Mount Allison’s vice-president of finance has assured Sackville Town Council that the university has no plans to offer training in the skilled trades as a way of boosting student enrolment.
Robert Inglis was responding to a question from Deputy Mayor Joyce O’Neil during last Monday’s town council meeting.
“I was just wondering, did the university ever think of sort of changing, adding the concept to your education in, sort of like, trades?” O’Neil asked. “Say like maybe offering for plumbing and electrical, that type of stuff?”
O’Neil’s question seemed to catch Inglis by surprise.
“I think, uhm, I think we’ll, we have not,” he replied, then said that the university is already pursuing the concept of experiential learning.
“Obviously a trade is experiential learning,” Inglis said, but added that Mount Allison already offers a lot of it in its academic programs.
“Our science students just don’t learn science, they do science. Our commerce students do business and learn about business. Our arts and social sciences students engage in activities, not just learn about it,” he said.
Student numbers declining
O’Neil’s question came after Inglis made a 16-minute presentation to council in which he noted that New Brunswick’s four publicly funded universities depend on two main sources of income: provincial government grants and student tuition fees.
“All four universities have seen a decline in enrolment,” he said, with the numbers down from around 17,000 undergraduate students four years ago to about 15,500 now.
He added, however, that Mount Allison is holding its own when it comes to attracting first year students. This year’s enrolment of 641 is down slightly from previous years, but still within Mount Allison’s budget projections, he said.
Total enrolment at Mt. A. this year is around 2,150.
Inglis said that all universities in the Maritimes are affected by declining numbers of high school graduates. By next year, there will be 10 per cent fewer 18-24-year-olds in New Brunswick than there were in 2012.
However, he noted that students at Mt. A. come from a wide range of places, with 39 per cent from New Brunswick, 23 per cent from Nova Scotia, 29 per cent from the rest of Canada and nine per cent from between 30 and 40 countries around the world.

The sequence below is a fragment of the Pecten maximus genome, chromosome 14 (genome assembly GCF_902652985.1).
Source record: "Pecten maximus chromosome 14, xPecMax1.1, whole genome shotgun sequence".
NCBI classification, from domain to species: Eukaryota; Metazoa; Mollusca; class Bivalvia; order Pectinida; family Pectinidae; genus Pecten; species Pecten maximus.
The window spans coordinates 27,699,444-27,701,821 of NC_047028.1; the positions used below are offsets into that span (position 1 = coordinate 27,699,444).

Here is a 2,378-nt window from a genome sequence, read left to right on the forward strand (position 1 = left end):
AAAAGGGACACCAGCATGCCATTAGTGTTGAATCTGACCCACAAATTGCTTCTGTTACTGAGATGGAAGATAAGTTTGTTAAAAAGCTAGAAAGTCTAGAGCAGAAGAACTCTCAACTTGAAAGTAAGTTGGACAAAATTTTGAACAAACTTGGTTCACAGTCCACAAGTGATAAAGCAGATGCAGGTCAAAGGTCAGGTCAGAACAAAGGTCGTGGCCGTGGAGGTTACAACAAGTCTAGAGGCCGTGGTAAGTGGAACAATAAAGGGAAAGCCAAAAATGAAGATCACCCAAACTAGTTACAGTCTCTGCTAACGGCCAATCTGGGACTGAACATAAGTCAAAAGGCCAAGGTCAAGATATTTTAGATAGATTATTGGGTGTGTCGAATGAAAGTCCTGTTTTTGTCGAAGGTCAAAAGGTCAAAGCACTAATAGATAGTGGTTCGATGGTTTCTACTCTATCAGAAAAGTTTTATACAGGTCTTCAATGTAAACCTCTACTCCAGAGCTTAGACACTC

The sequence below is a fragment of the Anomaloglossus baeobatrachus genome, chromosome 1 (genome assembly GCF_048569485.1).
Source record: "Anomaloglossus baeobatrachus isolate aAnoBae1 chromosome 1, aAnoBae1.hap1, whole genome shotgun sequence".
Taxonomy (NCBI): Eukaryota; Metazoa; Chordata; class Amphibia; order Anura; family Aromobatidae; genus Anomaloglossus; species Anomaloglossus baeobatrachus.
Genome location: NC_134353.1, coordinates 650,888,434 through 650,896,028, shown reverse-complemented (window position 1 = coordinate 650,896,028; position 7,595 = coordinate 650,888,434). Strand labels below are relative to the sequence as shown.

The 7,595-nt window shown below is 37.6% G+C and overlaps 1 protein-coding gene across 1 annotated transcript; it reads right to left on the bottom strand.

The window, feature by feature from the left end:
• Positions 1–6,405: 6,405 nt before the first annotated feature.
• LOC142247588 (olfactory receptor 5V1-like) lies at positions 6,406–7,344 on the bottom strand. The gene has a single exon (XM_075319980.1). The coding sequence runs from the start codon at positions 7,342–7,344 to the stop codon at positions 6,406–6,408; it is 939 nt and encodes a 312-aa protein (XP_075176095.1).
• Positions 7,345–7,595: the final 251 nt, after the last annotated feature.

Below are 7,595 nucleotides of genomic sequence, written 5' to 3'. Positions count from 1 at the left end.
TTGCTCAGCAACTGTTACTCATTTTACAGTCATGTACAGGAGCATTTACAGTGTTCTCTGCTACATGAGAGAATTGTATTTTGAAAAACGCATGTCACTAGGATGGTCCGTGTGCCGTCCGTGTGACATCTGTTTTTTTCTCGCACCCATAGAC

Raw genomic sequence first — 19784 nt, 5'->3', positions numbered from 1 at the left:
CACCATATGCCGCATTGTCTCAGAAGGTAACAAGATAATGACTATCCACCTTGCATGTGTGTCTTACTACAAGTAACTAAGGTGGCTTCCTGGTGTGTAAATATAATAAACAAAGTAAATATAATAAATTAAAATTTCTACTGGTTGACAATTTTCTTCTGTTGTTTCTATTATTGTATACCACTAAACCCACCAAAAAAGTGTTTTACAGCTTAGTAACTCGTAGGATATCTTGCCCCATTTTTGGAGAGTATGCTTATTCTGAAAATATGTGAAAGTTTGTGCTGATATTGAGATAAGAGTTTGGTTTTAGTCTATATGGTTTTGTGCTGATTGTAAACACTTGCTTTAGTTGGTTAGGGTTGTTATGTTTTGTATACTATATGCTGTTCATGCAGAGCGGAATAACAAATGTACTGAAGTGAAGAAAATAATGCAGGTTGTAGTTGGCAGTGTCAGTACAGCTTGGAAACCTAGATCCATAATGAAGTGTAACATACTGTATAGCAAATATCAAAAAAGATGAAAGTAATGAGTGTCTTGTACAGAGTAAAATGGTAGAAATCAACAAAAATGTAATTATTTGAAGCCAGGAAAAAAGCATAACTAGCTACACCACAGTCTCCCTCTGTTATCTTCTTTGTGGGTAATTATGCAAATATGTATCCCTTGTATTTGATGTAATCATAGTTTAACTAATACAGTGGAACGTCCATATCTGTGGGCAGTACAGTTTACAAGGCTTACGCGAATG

10% fewer in 5 years? That’s a CATASTROPHIC population decline, actually.
If that trend continues, in 30 years (i.e., one generation):
(1-0.9^6)*100 = 47% decline in high school population.
That’s a pretty rapid population drop.
Now, here’s the thing: looking at it province-wide isn’t all that great, because it’s worse than that in many places, while Moncton is the growth spot, albeit more on the French side.
The idea of teaching “more practical things” is actually an interesting one, which apparently hasn’t been considered enough, although MtA has done it already with the aviation programme. There could be other similar ideas. It’s a common enough thing to see university graduates going back to a different institution after for more, er, practical training. Why not package it together? Could it perhaps be done in cooperation with an institution in Moncton, keeping English-speaking students locally, and fulfilling both the desire for university-level education, and the need for practical-level education?
The really serious question that needs to be asked is WHY people are leaving New Brunswick so quickly. The “obvious” answer is: “Because there are no jobs.” Which begs the next question: “Why are there no jobs?”
I would suggest that mismanagement of available resources, and the feudal nature of the economy have a lot to do with it.